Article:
At length the storm burst over us. By attempts at incendiary fires and in other ways the Native Infantry regiment had shown a mutinous spirit. The necessity for disarming it was obvious to all except its own officers, but the difficulty of the measure was great. On June 4th Colonel Neil, one of those men whose high qualities were elicited by the terrible struggle on which we had entered, arrived at Benares. On the previous day a native regiment had mutinied at Azimghur, sixty miles distant. A council was held, and as there were one hundred and twenty English soldiers it was resolved to disarm the Native Infantry regiment next morning. The question was asked, |Why not now? We may be all killed before morning.| Immediate disarmament was determined on. Well was it for us this was the decision, as it was afterwards found that very night had been fixed for the rising of the regiment, and the massacre of us all. The whole military force of the place was called out, the English soldiers being placed near the guns, and the Sepoys were ordered to pile their arms. The order instead of being obeyed was met by our officers and men being fired on, and the fight commenced.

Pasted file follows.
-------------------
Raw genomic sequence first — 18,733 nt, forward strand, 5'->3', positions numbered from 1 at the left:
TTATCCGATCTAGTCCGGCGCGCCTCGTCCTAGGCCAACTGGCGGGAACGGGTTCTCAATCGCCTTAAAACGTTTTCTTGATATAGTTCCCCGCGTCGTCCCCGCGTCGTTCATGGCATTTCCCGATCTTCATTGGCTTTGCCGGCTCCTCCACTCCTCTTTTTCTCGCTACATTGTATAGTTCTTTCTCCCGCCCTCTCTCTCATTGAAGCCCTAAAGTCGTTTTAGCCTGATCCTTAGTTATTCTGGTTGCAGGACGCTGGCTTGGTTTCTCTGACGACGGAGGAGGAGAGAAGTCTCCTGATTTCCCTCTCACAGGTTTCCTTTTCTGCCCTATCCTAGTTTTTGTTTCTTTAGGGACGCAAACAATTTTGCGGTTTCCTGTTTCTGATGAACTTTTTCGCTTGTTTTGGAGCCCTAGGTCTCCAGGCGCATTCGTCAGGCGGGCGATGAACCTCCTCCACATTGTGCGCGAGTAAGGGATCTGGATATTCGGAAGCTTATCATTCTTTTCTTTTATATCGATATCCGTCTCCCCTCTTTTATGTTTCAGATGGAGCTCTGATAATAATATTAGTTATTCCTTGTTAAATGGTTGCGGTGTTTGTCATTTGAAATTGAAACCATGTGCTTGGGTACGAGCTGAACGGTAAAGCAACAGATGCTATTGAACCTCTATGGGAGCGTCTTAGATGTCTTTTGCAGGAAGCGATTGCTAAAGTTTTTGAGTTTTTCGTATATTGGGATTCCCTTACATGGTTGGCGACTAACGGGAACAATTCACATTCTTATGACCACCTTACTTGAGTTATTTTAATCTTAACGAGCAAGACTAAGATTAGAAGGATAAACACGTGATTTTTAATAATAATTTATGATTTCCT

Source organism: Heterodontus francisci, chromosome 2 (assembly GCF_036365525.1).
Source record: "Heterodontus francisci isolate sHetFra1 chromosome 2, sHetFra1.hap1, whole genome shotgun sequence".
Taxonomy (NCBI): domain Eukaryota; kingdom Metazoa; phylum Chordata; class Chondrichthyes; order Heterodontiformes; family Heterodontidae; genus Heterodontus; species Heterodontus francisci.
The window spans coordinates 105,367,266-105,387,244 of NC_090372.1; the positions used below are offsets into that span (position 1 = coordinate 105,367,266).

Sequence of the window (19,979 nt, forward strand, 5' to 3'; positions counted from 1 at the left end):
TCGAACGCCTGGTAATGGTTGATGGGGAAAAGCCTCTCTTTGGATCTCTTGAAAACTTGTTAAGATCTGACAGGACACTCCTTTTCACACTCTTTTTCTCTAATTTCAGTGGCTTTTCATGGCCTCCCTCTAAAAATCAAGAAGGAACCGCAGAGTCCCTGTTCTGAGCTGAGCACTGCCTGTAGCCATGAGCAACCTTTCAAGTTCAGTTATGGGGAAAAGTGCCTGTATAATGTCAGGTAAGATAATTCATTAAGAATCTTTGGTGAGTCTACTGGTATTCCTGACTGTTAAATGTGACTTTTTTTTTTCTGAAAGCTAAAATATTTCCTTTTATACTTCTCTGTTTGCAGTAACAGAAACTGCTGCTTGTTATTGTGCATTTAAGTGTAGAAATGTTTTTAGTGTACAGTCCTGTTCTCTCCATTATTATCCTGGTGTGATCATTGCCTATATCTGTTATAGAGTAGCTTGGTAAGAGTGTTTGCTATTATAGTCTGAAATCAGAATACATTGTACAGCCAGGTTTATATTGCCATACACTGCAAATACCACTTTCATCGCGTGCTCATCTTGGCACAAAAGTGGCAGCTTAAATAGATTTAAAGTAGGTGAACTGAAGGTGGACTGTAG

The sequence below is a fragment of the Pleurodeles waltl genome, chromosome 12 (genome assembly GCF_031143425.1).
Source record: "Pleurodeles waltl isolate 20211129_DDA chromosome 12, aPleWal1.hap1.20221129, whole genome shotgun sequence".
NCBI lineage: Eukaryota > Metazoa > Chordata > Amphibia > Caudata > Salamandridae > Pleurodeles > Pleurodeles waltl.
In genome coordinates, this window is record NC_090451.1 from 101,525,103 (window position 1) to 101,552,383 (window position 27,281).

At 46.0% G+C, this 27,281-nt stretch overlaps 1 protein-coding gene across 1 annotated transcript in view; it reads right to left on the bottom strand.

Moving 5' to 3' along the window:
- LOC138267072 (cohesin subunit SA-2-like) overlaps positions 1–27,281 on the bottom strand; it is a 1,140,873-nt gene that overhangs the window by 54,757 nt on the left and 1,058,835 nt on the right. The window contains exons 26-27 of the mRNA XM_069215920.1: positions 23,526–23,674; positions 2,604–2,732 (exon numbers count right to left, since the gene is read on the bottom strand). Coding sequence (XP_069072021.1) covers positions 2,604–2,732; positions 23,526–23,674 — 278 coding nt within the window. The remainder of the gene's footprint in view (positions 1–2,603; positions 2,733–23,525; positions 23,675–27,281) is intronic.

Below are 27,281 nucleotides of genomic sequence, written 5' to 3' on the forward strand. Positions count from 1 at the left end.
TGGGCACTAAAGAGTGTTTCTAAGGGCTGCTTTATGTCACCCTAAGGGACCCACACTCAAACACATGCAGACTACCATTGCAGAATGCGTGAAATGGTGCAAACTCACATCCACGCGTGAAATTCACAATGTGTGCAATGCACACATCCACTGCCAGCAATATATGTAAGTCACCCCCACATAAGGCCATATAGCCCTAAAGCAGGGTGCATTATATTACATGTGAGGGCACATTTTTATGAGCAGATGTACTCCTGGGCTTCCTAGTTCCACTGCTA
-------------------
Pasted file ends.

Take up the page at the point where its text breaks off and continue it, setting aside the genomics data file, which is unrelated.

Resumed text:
[Sidenote: THE RISING AT BENARES.]
We had just finished dinner when our night watchman rushed into the room with the startling words, Pultun bigar guya, and lin men ag luga! -- |The regiment has mutinied, and the cantonments are on fire.| Scarcely had he uttered the words, when we heard the sharp rattle of the musketry and the crash of the guns. Our little conveyance was made quickly ready, and, with all others in that part of the suburbs, we drove as quickly as we could to the only place of temporary safety available for us, on the banks of the Ganges at the northern end of the city. The English were in different parts of the suburbs, and betook themselves to the places nearest to them which promised immediate shelter. Sir John Kaye, the historian of the Sepoy War, says that the missionaries left the city for Chunar, with the exception of one he names, Mr. Leupolt. In fact, only the Church missionaries went in that direction, and they could go in no other.